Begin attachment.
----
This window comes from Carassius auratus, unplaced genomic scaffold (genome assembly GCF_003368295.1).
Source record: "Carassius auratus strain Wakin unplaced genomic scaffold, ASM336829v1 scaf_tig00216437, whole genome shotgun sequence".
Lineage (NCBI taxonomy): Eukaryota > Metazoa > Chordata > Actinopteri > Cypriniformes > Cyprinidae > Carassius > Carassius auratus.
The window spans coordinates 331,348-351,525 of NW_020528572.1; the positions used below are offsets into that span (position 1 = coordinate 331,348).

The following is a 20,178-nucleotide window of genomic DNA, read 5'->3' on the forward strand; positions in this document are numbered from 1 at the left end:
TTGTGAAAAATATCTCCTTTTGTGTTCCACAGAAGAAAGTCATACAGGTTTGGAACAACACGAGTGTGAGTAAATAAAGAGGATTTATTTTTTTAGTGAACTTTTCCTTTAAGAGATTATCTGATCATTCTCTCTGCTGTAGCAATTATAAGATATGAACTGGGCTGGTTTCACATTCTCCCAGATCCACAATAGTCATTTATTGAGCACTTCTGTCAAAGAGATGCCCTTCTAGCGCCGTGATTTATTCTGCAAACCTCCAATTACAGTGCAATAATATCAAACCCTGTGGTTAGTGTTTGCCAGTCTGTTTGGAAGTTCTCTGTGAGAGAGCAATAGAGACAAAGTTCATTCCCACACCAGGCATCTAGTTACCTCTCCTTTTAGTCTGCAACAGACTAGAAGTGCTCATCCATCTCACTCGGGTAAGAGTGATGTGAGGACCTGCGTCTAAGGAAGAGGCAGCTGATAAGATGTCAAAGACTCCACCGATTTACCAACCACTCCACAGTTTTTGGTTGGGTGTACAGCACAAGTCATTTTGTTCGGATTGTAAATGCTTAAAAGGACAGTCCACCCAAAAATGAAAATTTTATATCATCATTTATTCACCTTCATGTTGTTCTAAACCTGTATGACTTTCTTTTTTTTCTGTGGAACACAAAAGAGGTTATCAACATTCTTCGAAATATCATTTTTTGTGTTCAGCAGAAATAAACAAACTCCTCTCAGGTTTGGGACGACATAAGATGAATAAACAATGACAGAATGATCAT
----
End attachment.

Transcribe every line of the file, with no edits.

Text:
This window comes from Carassius auratus, unplaced genomic scaffold (genome assembly GCF_003368295.1).
Source record: "Carassius auratus strain Wakin unplaced genomic scaffold, ASM336829v1 scaf_tig00216437, whole genome shotgun sequence".
Lineage (NCBI taxonomy): Eukaryota > Metazoa > Chordata > Actinopteri > Cypriniformes > Cyprinidae > Carassius > Carassius auratus.
The window spans coordinates 331,348-351,525 of NW_020528572.1; the positions used below are offsets into that span (position 1 = coordinate 331,348).

The following is a 20,178-nucleotide window of genomic DNA, read 5'->3' on the forward strand; positions in this document are numbered from 1 at the left end:
TTGTGAAAAATATCTCCTTTTGTGTTCCACAGAAGAAAGTCATACAGGTTTGGAACAACACGAGTGTGAGTAAATAAAGAGGATTTATTTTTTTAGTGAACTTTTCCTTTAAGAGATTATCTGATCATTCTCTCTGCTGTAGCAATTATAAGATATGAACTGGGCTGGTTTCACATTCTCCCAGATCCACAATAGTCATTTATTGAGCACTTCTGTCAAAGAGATGCCCTTCTAGCGCCGTGATTTATTCTGCAAACCTCCAATTACAGTGCAATAATATCAAACCCTGTGGTTAGTGTTTGCCAGTCTGTTTGGAAGTTCTCTGTGAGAGAGCAATAGAGACAAAGTTCATTCCCACACCAGGCATCTAGTTACCTCTCCTTTTAGTCTGCAACAGACTAGAAGTGCTCATCCATCTCACTCGGGTAAGAGTGATGTGAGGACCTGCGTCTAAGGAAGAGGCAGCTGATAAGATGTCAAAGACTCCACCGATTTACCAACCACTCCACAGTTTTTGGTTGGGTGTACAGCACAAGTCATTTTGTTCGGATTGTAAATGCTTAAAAGGACAGTCCACCCAAAAATGAAAATTTTATATCATCATTTATTCACCTTCATGTTGTTCTAAACCTGTATGACTTTCTTTTTTTTCTGTGGAACACAAAAGAGGTTATCAACATTCTTCGAAATATCATTTTTTGTGTTCAGCAGAAATAAACAAACTCCTCTCAGGTTTGGGACGACATAAGATGAATAAACAATGACAGAATGATCAT